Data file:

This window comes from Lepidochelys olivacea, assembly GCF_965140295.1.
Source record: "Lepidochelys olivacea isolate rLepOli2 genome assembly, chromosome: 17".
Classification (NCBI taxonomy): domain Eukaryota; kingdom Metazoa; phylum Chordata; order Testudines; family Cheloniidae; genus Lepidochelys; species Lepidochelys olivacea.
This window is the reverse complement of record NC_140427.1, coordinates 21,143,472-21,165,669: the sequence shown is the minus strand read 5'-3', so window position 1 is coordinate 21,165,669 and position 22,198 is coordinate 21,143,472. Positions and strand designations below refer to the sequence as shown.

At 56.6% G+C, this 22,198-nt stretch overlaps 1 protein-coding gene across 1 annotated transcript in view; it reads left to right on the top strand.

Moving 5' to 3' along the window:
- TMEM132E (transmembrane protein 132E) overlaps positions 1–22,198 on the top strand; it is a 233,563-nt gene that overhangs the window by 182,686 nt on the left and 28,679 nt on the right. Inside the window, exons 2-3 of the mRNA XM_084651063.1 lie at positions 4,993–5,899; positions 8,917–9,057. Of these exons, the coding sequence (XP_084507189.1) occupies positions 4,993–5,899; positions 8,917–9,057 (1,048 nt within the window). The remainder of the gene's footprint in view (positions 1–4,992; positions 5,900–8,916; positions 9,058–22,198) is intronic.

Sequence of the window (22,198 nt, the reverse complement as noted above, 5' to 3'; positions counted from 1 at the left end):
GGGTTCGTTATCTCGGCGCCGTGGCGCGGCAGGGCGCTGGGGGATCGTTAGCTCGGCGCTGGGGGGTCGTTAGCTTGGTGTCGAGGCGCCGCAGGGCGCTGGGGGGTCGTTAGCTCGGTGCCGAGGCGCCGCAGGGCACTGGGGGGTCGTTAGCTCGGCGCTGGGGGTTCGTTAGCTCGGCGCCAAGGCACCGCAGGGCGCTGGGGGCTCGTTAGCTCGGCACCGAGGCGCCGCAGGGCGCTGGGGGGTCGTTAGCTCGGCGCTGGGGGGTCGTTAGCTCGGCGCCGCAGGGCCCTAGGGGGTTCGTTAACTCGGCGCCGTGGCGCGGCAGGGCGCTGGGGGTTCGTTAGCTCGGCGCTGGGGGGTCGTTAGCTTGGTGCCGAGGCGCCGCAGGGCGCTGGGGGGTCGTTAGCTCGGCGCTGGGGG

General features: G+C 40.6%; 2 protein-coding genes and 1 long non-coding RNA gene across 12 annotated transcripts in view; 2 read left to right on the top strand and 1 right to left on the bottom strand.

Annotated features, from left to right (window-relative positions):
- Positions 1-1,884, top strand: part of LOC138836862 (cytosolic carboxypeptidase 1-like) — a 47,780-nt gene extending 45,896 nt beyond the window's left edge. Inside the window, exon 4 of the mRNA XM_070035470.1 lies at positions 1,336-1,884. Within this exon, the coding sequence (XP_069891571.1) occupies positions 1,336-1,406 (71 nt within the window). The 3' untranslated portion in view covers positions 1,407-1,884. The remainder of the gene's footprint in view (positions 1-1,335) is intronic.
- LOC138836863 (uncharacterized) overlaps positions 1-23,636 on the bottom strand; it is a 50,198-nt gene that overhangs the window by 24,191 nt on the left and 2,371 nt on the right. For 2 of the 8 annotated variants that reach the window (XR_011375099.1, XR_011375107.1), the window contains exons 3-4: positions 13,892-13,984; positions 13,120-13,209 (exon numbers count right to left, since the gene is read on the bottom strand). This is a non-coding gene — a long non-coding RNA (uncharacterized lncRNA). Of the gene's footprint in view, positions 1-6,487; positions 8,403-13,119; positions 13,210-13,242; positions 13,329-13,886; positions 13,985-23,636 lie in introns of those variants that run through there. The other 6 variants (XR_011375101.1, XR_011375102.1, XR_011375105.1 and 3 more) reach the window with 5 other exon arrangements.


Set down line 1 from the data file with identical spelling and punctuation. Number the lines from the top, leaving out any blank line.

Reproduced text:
This window comes from Lepidochelys olivacea, assembly GCF_965140295.1.